"Should a shutdown occur, employees will be notified by their Departments regarding work status for Monday," he said in a written statement. "While some may be affected, we anticipate the vast majority will continue work next week. A wide variety of factors, including the length of the shutdown and specific funding source, could alter each program's status if the shutdown continues."
State Human Services Department spokesman Gavin Lesnick said Thursday in a written statement that the department "has identified a small number of employees who would be furloughed, effective Sunday if there is a federal shutdown, and we are making plans to ensure continuity of services in any affected area."
The number of furloughed employees would be less than 50, he said.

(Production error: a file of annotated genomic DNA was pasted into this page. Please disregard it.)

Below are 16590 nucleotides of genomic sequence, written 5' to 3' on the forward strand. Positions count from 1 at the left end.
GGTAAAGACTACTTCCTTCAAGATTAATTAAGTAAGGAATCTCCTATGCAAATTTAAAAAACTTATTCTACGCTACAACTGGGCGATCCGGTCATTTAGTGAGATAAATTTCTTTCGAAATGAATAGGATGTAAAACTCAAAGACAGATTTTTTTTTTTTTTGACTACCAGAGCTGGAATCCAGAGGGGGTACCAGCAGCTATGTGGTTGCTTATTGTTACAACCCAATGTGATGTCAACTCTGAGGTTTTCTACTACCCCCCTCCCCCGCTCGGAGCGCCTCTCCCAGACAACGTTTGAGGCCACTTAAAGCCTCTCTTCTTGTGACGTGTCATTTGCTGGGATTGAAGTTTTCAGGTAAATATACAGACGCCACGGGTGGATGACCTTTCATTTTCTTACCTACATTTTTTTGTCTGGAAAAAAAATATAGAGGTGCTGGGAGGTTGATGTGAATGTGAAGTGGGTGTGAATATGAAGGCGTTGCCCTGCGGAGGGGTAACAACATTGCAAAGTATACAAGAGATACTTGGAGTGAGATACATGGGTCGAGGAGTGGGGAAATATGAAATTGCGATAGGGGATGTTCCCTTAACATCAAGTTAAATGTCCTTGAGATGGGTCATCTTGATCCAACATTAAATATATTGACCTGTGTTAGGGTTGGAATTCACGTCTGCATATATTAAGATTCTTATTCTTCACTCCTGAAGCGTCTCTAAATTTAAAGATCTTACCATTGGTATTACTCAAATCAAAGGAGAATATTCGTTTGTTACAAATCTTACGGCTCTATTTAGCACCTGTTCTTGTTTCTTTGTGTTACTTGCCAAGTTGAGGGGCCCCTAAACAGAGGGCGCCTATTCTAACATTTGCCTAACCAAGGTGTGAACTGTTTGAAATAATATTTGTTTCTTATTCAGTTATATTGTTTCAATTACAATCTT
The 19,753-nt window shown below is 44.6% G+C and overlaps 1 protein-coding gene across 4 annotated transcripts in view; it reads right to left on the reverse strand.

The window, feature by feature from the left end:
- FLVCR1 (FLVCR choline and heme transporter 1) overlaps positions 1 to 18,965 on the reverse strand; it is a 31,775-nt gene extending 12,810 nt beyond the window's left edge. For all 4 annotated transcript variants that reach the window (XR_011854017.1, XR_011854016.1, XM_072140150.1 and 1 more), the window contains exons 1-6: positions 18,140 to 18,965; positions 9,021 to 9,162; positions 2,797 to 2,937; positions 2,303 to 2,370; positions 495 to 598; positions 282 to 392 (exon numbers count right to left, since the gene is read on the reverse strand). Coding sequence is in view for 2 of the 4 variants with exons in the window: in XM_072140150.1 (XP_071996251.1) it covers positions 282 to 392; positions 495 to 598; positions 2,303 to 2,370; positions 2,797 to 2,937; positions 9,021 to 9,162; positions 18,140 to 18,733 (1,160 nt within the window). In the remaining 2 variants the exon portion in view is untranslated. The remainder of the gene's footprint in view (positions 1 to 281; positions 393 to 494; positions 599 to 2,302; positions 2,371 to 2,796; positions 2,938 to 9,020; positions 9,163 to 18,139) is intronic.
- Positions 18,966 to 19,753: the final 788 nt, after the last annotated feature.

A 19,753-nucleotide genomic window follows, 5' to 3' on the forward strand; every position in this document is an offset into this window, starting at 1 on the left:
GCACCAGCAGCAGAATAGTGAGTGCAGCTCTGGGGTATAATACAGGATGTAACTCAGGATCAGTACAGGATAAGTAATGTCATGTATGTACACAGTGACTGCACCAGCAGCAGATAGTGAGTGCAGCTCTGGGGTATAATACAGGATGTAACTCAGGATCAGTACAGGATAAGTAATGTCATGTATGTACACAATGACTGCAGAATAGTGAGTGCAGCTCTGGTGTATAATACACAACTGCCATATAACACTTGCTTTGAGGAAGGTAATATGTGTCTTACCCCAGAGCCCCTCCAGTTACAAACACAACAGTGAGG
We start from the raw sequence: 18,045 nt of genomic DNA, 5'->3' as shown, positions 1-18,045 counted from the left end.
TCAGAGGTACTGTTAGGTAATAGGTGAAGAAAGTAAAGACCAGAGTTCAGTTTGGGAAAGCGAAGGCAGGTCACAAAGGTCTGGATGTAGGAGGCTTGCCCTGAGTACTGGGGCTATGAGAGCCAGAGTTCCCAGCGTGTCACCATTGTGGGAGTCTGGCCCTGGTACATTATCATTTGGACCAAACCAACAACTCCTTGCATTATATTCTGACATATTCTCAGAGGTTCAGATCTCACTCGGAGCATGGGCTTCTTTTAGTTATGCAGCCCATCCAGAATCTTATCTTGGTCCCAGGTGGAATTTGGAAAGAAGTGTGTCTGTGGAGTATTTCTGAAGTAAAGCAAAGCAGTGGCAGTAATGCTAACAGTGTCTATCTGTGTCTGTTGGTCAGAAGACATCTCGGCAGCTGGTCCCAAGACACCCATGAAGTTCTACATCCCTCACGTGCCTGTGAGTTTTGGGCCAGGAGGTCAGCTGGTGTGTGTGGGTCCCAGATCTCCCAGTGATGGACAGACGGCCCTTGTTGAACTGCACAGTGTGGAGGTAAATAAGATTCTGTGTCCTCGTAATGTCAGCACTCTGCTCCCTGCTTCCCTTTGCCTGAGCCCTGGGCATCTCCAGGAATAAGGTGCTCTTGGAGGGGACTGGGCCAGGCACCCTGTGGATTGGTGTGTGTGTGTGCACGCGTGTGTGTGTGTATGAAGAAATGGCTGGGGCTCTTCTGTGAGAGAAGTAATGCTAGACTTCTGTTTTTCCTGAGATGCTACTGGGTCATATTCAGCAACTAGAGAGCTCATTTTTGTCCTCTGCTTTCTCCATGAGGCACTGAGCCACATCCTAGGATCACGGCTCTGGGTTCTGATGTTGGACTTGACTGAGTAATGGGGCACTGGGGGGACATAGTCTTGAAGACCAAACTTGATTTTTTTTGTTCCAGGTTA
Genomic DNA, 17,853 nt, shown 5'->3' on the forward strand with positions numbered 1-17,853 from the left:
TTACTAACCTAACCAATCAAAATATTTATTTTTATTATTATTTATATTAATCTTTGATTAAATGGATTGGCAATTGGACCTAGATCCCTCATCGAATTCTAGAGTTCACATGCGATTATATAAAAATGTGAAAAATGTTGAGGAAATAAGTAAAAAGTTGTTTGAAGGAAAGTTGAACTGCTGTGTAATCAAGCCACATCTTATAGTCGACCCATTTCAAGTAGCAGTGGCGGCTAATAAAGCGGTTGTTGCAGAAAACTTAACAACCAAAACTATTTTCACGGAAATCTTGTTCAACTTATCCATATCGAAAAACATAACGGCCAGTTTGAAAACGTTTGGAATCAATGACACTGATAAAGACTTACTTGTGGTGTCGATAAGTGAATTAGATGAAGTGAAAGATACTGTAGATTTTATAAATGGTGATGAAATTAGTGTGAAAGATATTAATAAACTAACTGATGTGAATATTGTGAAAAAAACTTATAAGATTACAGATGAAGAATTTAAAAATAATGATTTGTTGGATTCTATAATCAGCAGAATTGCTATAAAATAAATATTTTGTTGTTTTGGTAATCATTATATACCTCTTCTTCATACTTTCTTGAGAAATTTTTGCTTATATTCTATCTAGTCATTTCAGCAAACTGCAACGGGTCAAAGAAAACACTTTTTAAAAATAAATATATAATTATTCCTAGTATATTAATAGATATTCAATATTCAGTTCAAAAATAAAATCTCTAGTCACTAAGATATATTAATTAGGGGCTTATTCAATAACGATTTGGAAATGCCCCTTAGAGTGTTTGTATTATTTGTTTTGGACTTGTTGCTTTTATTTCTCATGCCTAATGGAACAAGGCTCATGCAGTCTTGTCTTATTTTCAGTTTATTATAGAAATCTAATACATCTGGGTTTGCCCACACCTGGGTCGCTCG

DHS is closely following the discussions in Congress while engaging with partners in planning for the possibility of a shutdown and determining impacts to services that rely on federal funding, Lesnick said.
"Medicaid and Supplemental Nutrition Assistance Program (SNAP) benefits will continue even if there is a shutdown on Oct. 1," he said. "Medicaid is expected to have sufficient federal funding for the next three months and SNAP is funded for October without further action from Congress. We will continue to monitor the situation and make necessary adjustments as we learn more about any additional impacts."
State Education Department spokeswoman Kimberly Mundell said Thursday, "We are watching the situation closely and are working with the Governor's Office.
"We have determined there are enough funds in reserves to cover federal programs for the short term if a federal shutdown occurs," she said in a written statement.
Asked about the number of Corrections Department employees to be furloughed in the event of a shutdown, spokeswoman Dina Tyler said Thursday in a written statement, "It looks like 6 employees on the Community Correction side. They're drug treatment staff in positions funded by a federal grant."